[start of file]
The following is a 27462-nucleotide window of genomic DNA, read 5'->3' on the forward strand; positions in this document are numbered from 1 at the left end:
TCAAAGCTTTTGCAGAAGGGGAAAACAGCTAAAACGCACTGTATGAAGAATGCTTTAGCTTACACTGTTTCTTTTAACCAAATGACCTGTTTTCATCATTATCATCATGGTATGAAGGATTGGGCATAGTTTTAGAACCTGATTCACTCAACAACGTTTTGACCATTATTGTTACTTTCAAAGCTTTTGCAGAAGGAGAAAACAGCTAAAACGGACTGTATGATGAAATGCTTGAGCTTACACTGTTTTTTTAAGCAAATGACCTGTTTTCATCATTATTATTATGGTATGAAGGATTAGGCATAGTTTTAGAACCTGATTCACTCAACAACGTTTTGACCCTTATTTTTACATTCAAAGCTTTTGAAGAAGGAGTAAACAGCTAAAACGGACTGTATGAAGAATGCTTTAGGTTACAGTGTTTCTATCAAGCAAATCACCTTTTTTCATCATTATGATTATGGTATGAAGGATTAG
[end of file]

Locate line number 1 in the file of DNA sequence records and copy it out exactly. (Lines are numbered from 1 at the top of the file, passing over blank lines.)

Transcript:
The following is a 27462-nucleotide window of genomic DNA, read 5'->3' on the forward strand; positions in this document are numbered from 1 at the left end: